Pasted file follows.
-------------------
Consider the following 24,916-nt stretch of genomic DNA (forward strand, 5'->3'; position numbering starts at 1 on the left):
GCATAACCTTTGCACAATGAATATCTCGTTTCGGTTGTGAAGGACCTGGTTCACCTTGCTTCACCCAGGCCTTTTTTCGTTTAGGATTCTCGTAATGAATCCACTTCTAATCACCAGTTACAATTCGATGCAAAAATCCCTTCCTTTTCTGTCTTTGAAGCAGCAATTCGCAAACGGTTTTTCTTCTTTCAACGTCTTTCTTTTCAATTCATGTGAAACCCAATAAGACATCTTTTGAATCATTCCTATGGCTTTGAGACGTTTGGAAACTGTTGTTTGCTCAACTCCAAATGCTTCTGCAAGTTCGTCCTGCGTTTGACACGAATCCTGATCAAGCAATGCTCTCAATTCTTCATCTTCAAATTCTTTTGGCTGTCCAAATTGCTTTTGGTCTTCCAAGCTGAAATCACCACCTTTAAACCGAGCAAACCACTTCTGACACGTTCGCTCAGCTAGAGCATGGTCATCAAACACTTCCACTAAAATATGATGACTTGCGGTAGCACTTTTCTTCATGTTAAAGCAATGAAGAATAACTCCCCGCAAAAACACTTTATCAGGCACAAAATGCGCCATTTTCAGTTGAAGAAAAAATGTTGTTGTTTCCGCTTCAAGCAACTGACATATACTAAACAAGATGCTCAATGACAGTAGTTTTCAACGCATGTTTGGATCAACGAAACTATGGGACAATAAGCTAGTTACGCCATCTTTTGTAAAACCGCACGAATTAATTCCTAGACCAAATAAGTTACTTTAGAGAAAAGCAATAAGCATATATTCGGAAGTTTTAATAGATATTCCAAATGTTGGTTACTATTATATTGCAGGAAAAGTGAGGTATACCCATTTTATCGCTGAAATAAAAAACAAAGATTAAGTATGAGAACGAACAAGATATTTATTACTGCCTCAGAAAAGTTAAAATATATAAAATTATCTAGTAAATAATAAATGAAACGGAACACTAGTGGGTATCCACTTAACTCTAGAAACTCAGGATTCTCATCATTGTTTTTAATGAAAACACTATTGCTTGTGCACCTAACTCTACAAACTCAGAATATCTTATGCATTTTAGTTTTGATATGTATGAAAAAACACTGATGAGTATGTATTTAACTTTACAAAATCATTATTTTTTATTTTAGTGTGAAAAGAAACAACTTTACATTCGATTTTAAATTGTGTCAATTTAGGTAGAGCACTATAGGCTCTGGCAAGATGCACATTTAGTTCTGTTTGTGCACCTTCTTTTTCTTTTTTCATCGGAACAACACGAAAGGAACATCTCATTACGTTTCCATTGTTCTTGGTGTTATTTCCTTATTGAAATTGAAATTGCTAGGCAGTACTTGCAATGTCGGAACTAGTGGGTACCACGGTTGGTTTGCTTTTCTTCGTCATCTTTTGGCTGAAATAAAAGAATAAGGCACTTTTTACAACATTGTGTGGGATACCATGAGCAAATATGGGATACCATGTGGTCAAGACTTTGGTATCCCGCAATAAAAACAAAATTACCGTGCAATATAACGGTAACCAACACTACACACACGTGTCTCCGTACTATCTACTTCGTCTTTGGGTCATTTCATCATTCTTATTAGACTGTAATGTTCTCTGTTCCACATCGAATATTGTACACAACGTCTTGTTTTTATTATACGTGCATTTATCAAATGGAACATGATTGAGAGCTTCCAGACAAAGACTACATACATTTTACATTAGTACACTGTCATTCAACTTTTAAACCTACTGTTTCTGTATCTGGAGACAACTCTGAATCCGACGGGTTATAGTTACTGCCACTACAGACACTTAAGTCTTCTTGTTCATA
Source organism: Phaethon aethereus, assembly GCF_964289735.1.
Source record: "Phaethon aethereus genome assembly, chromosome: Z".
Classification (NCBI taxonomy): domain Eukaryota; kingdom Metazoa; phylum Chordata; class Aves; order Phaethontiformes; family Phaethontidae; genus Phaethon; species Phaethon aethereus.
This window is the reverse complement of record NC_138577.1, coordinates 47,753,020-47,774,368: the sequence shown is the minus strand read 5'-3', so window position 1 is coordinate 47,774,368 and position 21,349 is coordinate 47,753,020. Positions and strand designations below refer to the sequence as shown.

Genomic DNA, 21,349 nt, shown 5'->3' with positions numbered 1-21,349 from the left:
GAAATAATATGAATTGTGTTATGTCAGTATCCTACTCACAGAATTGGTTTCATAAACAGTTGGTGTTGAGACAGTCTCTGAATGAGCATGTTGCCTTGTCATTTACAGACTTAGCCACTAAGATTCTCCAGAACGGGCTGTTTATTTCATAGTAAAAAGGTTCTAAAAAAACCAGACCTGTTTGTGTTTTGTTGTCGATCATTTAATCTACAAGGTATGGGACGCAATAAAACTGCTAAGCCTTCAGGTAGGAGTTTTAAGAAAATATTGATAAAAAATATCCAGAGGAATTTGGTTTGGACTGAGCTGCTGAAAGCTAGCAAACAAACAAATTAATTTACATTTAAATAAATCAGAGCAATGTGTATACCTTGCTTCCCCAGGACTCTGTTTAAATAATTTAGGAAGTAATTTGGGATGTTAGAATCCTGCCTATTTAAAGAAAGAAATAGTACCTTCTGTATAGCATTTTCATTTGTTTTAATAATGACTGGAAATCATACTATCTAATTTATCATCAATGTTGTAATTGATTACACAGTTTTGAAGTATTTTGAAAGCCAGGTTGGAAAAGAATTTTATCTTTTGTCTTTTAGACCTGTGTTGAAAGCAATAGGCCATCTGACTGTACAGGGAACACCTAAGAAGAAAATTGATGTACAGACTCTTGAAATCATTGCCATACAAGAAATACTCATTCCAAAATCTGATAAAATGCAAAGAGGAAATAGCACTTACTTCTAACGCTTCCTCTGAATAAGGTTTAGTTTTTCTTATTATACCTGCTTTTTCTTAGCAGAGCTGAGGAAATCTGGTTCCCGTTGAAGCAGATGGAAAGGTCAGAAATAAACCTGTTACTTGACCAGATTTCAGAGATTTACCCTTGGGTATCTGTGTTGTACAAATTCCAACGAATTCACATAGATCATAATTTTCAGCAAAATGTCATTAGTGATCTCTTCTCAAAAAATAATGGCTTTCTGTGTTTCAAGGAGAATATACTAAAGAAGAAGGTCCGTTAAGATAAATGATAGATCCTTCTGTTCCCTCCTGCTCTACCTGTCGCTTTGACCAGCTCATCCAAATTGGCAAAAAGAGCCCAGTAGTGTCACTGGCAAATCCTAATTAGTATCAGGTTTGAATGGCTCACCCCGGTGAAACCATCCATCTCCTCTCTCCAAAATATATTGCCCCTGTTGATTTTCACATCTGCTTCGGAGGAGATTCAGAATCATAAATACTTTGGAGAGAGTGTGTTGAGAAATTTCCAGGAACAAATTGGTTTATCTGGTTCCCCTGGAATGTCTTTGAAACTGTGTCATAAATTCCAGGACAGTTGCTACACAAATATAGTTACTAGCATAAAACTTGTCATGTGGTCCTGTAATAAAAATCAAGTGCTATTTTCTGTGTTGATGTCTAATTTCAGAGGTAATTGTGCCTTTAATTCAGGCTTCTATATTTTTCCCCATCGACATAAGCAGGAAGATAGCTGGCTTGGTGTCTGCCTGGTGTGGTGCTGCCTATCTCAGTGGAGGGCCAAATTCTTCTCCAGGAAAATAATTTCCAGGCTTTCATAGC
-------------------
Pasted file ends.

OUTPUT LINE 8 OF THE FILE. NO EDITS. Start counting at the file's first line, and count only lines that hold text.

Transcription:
GAAATAATATGAATTGTGTTATGTCAGTATCCTACTCACAGAATTGGTTTCATAAACAGTTGGTGTTGAGACAGTCTCTGAATGAGCATGTTGCCTTGTCATTTACAGACTTAGCCACTAAGATTCTCCAGAACGGGCTGTTTATTTCATAGTAAAAAGGTTCTAAAAAAACCAGACCTGTTTGTGTTTTGTTGTCGATCATTTAATCTACAAGGTATGGGACGCAATAAAACTGCTAAGCCTTCAGGTAGGAGTTTTAAGAAAATATTGATAAAAAATATCCAGAGGAATTTGGTTTGGACTGAGCTGCTGAAAGCTAGCAAACAAACAAATTAATTTACATTTAAATAAATCAGAGCAATGTGTATACCTTGCTTCCCCAGGACTCTGTTTAAATAATTTAGGAAGTAATTTGGGATGTTAGAATCCTGCCTATTTAAAGAAAGAAATAGTACCTTCTGTATAGCATTTTCATTTGTTTTAATAATGACTGGAAATCATACTATCTAATTTATCATCAATGTTGTAATTGATTACACAGTTTTGAAGTATTTTGAAAGCCAGGTTGGAAAAGAATTTTATCTTTTGTCTTTTAGACCTGTGTTGAAAGCAATAGGCCATCTGACTGTACAGGGAACACCTAAGAAGAAAATTGATGTACAGACTCTTGAAATCATTGCCATACAAGAAATACTCATTCCAAAATCTGATAAAATGCAAAGAGGAAATAGCACTTACTTCTAACGCTTCCTCTGAATAAGGTTTAGTTTTTCTTATTATACCTGCTTTTTCTTAGCAGAGCTGAGGAAATCTGGTTCCCGTTGAAGCAGATGGAAAGGTCAGAAATAAACCTGTTACTTGACCAGATTTCAGAGATTTACCCTTGGGTATCTGTGTTGTACAAATTCCAACGAATTCACATAGATCATAATTTTCAGCAAAATGTCATTAGTGATCTCTTCTCAAAAAATAATGGCTTTCTGTGTTTCAAGGAGAATATACTAAAGAAGAAGGTCCGTTAAGATAAATGATAGATCCTTCTGTTCCCTCCTGCTCTACCTGTCGCTTTGACCAGCTCATCCAAATTGGCAAAAAGAGCCCAGTAGTGTCACTGGCAAATCCTAATTAGTATCAGGTTTGAATGGCTCACCCCGGTGAAACCATCCATCTCCTCTCTCCAAAATATATTGCCCCTGTTGATTTTCACATCTGCTTCGGAGGAGATTCAGAATCATAAATACTTTGGAGAGAGTGTGTTGAGAAATTTCCAGGAACAAATTGGTTTATCTGGTTCCCCTGGAATGTCTTTGAAACTGTGTCATAAATTCCAGGACAGTTGCTACACAAATATAGTTACTAGCATAAAACTTGTCATGTGGTCCTGTAATAAAAATCAAGTGCTATTTTCTGTGTTGATGTCTAATTTCAGAGGTAATTGTGCCTTTAATTCAGGCTTCTATATTTTTCCCCATCGACATAAGCAGGAAGATAGCTGGCTTGGTGTCTGCCTGGTGTGGTGCTGCCTATCTCAGTGGAGGGCCAAATTCTTCTCCAGGAAAATAATTTCCAGGCTTTCATAGC